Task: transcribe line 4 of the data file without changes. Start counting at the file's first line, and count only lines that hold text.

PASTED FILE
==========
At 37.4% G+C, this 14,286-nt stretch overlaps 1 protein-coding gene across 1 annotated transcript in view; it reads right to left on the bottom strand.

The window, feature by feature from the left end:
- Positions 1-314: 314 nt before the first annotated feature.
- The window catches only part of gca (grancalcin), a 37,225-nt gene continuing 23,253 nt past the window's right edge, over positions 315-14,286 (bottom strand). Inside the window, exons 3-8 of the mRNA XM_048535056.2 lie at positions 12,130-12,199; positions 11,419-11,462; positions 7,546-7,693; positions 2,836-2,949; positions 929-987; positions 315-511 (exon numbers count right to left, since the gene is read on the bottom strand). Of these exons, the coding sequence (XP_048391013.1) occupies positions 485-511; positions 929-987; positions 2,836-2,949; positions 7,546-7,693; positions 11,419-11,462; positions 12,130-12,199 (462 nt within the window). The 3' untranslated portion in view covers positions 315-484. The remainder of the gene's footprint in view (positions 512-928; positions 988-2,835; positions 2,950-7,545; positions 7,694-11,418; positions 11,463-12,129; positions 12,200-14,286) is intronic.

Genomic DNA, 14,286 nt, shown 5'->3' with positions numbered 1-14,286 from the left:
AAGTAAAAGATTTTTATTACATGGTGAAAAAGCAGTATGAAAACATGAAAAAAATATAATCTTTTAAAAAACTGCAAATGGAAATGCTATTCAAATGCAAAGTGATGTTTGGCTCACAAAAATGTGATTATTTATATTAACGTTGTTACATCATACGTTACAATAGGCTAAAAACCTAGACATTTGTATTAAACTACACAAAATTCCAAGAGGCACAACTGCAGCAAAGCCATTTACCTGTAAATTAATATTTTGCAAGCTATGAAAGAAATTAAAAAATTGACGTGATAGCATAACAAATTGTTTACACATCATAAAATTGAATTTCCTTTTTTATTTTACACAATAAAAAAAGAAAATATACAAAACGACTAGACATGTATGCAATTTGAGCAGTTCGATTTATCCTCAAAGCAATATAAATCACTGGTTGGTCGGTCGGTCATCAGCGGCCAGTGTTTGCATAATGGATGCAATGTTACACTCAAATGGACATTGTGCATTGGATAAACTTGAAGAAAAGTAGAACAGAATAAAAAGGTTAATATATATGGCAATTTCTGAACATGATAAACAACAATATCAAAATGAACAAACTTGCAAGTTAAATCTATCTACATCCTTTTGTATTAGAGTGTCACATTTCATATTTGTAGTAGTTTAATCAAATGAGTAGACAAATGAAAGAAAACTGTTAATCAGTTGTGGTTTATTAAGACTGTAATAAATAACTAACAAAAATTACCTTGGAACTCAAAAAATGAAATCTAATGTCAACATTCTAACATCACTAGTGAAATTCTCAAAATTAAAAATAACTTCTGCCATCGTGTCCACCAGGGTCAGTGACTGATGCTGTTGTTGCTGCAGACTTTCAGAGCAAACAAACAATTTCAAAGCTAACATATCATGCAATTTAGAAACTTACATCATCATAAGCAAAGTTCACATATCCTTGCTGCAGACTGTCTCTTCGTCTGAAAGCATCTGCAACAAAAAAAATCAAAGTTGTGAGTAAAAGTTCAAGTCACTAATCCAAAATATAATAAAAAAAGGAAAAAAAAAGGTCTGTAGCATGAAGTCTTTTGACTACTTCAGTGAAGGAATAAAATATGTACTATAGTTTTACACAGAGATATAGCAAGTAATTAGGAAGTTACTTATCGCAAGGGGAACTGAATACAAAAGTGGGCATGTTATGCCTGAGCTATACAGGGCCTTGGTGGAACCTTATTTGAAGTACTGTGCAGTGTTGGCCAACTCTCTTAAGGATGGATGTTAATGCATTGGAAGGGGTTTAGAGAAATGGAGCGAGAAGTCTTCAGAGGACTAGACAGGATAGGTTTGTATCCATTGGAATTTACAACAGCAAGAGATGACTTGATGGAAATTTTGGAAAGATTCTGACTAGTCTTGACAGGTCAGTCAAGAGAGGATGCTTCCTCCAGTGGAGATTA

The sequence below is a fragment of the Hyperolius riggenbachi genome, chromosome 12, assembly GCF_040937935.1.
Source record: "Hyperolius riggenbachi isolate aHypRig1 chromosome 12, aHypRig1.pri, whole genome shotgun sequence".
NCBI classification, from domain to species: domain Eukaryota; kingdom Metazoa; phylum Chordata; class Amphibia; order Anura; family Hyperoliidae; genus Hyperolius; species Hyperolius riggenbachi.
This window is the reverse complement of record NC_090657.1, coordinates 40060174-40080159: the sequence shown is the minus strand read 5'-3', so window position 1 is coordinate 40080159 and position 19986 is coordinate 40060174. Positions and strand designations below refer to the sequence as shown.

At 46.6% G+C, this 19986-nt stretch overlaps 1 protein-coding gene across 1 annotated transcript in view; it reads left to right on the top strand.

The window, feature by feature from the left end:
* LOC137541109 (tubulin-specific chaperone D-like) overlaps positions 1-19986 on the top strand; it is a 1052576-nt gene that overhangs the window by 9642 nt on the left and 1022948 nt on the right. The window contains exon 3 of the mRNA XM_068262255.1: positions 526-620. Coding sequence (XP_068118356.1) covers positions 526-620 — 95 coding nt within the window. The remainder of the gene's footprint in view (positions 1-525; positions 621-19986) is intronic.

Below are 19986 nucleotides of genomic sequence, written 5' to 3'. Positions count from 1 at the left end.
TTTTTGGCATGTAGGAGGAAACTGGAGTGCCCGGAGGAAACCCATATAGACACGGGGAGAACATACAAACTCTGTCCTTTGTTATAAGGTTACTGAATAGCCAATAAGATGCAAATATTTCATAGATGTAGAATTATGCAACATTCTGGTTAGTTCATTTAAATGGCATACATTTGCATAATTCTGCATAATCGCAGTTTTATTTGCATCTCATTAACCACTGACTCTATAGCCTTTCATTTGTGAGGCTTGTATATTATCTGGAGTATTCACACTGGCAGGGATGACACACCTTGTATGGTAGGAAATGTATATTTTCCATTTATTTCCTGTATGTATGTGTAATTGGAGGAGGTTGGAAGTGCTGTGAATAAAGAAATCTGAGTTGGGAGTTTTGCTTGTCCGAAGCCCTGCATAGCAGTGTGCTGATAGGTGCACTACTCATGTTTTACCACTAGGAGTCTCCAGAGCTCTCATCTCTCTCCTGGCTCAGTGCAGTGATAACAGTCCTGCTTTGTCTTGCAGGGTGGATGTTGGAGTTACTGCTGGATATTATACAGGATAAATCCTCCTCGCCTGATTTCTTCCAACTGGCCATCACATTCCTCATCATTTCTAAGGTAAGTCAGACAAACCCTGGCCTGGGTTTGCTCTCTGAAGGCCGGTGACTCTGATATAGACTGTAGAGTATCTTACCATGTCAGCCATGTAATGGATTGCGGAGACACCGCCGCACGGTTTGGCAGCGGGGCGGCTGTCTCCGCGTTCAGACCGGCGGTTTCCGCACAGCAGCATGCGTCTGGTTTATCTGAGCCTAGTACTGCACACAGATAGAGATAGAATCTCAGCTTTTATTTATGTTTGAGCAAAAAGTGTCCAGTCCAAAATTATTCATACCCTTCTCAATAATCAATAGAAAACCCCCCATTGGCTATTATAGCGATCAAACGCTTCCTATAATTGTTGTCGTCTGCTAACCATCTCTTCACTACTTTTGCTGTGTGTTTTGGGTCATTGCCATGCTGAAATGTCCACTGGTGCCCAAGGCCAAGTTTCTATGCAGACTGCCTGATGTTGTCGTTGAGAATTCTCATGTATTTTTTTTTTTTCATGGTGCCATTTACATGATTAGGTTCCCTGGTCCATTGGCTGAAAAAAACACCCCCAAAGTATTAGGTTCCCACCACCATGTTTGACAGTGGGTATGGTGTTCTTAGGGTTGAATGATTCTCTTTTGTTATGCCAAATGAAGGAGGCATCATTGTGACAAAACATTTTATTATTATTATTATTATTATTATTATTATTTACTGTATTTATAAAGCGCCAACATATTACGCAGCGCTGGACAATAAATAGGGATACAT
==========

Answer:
- The window catches only part of gca (grancalcin), a 37,225-nt gene continuing 23,253 nt past the window's right edge, over positions 315-14,286 (bottom strand). Inside the window, exons 3-8 of the mRNA XM_048535056.2 lie at positions 12,130-12,199; positions 11,419-11,462; positions 7,546-7,693; positions 2,836-2,949; positions 929-987; positions 315-511 (exon numbers count right to left, since the gene is read on the bottom strand). Of these exons, the coding sequence (XP_048391013.1) occupies positions 485-511; positions 929-987; positions 2,836-2,949; positions 7,546-7,693; positions 11,419-11,462; positions 12,130-12,199 (462 nt within the window). The 3' untranslated portion in view covers positions 315-484. The remainder of the gene's footprint in view (positions 512-928; positions 988-2,835; positions 2,950-7,545; positions 7,694-11,418; positions 11,463-12,129; positions 12,200-14,286) is intronic.